31 OCTOBER 1998, Page 66


Do as you're told

Michael Vestey

The controller of Radio Four James Boyle is coming in for some heavy criticism about the changes he has made to his net- work. He has succeeded in alienating many existing listeners while failing to attract newcomers. According to the latest listen- ing figures Radio Four has lost 570,000 lis- teners. The curious thing is that we could see it coming but Boyle and the BBC couldn't, an inevitable consequence of their reliance on focus groups and not the instincts of programme makers.

It is not so much the new programmes his commissioning editors have created, though some are awful. Home Truths with John Peel on Saturday mornings, a whole hour of twittering rambling trivia, is possi- bly the worst since the hideous Veg Talk completed its run; other programmes have been rather good, Between Ourselves, The Archive Hour and Matrix of Power for exam- ple. No, it's more likely that people do not have the time or inclination to alter their listening habits to catch the programmes that have been moved to different times. It is the one complaint I hear over and over again from friends and acquaintances, the latest coming from someone who, as a

result of his work, is fortunate enough to be driven around. He'd given up listening simply because the programmes he liked during these car journeys were no longer there. And people do give up. They either do not listen to Radio Four now or they tune into Radios Two, Three and Five. This might explain why listeners to Two and Three have increased this year and Five now has a larger audience share.

In Monday's Daily Telegraph a listener wrote that she had not been able to hear the Moral Maze since it was moved to Wednesday evening with a repeat on Satur- day night. Nor have I. Like her, I am doing something else; in my case, it is preparing to dine. One can hardly say to one's spouse or partner, do not speak, let us listen to this 45-minute programme while we eat.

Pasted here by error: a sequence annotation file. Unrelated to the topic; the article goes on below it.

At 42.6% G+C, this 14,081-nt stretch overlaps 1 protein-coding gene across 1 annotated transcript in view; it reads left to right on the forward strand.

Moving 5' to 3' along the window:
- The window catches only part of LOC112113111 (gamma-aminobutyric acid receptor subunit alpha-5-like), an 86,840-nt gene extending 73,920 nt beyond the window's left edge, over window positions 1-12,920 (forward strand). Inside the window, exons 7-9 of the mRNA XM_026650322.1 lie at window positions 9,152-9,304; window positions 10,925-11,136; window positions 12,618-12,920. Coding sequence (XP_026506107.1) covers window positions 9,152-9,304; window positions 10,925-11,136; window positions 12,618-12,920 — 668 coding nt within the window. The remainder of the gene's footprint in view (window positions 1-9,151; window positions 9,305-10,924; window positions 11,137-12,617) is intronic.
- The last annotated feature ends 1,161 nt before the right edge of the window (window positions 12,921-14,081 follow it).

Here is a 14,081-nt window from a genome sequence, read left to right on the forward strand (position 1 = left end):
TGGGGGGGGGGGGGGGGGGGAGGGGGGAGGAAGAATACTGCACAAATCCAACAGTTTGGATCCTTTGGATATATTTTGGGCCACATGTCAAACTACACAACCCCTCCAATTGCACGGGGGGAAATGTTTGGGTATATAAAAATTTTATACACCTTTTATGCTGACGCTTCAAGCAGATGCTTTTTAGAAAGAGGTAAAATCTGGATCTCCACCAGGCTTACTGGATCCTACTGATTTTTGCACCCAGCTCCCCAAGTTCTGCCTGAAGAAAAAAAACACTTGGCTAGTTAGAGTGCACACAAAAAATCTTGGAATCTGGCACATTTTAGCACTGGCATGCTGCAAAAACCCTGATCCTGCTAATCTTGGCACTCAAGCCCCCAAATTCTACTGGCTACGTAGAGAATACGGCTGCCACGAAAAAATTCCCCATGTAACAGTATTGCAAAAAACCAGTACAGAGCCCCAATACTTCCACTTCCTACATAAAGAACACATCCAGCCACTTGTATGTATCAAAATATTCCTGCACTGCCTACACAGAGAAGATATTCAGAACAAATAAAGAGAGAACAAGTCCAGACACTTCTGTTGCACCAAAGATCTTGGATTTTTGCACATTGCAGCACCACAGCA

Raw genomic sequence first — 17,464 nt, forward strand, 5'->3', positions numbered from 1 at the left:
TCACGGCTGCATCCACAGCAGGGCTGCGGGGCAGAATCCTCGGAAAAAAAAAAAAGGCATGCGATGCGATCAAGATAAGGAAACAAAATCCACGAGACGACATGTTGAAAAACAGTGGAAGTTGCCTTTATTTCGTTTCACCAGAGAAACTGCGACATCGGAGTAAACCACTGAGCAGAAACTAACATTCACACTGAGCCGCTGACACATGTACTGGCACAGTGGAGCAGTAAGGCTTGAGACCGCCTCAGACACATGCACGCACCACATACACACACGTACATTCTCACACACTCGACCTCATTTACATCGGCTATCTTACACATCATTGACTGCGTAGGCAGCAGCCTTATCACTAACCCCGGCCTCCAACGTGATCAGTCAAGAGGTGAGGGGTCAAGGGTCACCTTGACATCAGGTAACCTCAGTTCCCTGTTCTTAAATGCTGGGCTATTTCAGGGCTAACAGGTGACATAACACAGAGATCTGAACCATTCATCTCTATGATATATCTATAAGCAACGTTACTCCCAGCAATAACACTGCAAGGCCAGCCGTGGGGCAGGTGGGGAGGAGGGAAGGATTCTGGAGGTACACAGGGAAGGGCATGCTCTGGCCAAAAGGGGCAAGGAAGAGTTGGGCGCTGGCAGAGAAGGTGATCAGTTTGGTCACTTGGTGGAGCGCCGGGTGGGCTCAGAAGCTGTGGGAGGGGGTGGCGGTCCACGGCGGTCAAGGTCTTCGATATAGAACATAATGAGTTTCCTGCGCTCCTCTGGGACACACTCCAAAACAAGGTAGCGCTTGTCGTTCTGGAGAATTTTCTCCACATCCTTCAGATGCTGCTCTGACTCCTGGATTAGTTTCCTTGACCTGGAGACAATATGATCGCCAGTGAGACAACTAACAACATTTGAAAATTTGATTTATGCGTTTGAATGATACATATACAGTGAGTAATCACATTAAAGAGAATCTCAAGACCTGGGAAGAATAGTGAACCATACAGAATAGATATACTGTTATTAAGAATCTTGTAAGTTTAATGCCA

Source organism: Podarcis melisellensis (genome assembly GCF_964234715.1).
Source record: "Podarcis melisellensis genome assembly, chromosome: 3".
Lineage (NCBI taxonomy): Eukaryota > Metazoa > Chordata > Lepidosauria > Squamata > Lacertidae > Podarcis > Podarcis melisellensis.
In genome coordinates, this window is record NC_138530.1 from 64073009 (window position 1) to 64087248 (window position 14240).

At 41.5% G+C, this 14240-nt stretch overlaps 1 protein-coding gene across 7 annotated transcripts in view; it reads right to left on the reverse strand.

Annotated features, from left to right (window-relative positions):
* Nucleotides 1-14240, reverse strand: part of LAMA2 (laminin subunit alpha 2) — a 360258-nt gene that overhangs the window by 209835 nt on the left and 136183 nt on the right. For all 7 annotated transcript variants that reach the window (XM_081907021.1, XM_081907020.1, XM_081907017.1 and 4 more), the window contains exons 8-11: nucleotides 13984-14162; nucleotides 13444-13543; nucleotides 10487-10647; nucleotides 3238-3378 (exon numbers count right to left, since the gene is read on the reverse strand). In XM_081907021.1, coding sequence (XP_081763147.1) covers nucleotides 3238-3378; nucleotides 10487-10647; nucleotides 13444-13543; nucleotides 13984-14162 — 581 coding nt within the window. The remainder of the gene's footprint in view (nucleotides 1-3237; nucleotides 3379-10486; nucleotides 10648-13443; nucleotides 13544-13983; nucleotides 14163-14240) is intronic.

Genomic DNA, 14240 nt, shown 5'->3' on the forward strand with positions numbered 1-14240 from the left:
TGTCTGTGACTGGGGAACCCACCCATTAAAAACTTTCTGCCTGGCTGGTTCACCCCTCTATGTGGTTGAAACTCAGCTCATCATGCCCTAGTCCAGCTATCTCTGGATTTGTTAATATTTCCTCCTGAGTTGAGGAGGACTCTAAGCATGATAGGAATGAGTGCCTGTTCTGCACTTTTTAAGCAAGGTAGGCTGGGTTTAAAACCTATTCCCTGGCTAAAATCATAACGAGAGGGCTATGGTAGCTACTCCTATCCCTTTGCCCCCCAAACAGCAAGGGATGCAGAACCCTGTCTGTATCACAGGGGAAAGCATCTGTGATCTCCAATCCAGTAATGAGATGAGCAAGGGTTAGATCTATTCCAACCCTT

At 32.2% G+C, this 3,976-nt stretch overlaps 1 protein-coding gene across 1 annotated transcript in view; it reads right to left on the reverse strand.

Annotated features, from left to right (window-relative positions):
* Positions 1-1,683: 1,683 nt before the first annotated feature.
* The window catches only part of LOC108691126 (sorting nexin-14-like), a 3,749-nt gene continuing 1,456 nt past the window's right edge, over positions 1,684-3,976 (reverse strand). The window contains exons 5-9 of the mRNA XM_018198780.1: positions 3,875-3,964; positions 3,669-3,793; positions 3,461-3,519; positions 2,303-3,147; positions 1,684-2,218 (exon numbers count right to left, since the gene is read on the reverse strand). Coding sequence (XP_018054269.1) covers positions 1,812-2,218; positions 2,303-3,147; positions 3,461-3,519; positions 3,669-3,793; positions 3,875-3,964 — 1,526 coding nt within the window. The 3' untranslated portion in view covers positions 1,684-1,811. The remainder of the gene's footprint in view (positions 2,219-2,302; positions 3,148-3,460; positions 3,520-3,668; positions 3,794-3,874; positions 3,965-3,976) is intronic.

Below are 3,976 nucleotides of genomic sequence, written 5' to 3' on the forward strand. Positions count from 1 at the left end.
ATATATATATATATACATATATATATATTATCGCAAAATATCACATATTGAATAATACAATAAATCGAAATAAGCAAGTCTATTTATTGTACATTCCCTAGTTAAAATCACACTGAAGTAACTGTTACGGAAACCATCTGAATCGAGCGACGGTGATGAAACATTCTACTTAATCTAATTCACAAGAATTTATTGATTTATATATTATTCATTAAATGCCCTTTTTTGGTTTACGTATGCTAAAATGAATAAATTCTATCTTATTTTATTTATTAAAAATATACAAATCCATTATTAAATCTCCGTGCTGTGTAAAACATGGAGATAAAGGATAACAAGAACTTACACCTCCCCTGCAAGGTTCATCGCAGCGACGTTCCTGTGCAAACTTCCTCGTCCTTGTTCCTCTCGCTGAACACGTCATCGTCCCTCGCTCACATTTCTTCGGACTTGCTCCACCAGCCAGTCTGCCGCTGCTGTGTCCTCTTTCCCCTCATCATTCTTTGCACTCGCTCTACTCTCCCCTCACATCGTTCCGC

When Boyle took over, he appeared on Feedback to reassure listeners that he respected the traditions of Radio Four. He was very plausible and I began to think he would not rearrange too much of the furni- ture or dumb down to attract wider audi- ences. He liked to say that when he looked in the shaving mirror in the mornings he saw a Radio Four listener, someone who has loved the network for most of his life. While I am sure he believes this, some of the results of his revamping have been dis- astrous. It is possible that in time listeners will adjust and the figures will recover; he says he is taking the 'long view'. I doubt it. However, Boyle is not solely to blame; he is merely an agent of the director-general of the BBC, Sir John Birt, with whom no one at the Corporation can disagree. It is not allowed. Birt thinks Radio Four is elitist and wants to widen its audiences. Boyle was not given the job on his own prospectus. He was put in, as all executives are, to do what Birt wanted, and managers obey without question. When Sam Younger was told to resign as managing director of the World Service it was because he was not consid- ered sufficiently Birtist enough to push through all the changes the director-general wanted. His facial expressions did not con- vey the Khmer Rouge-like relish for the task ahead. That, and because Birt was anx- ious to ensure that his clones were in place across the Corporation when he relinquish- es his post at the end of next year. The new managing director of the World Service, Mark Byford, will do as he is told. The truth is that Birt is not particularly enthusiastic about or interested in radio. He is a television man taking the BBC along the high road to a global digital future. In doing so, the traditional strengths of the BBC are being diluted In order to compete in the multi-channel age. There is even a rumour at BBC Radio that he would like to merge Radios Three and Four to save even more costs. I personally doubt that such a foolhardy proposal exists except in the mind of a crazed manage- ment consultant or that he would get away with it, but because it is believed by some of those who work at the BBC is an indication of how low morale is there.

One of the ironies of the costly invest- ment in multi-channel television is that it is likely to weaken audiences for BBC televi- sion, as there will be such a mad plethora of choice that many programmes will be watched less in the channel-hopping frenzy. Had the BBC concentrated on investing in what it did best, making quality pro- grammes on both television and radio, it would, when the age of 200 or more chan- nels arrives, be the sole repository of excel- lence. A friend in television told me recently that he had access to something like 90 channels through his Sky satellite system and few of them were worth watch- ing. The shape of things to come.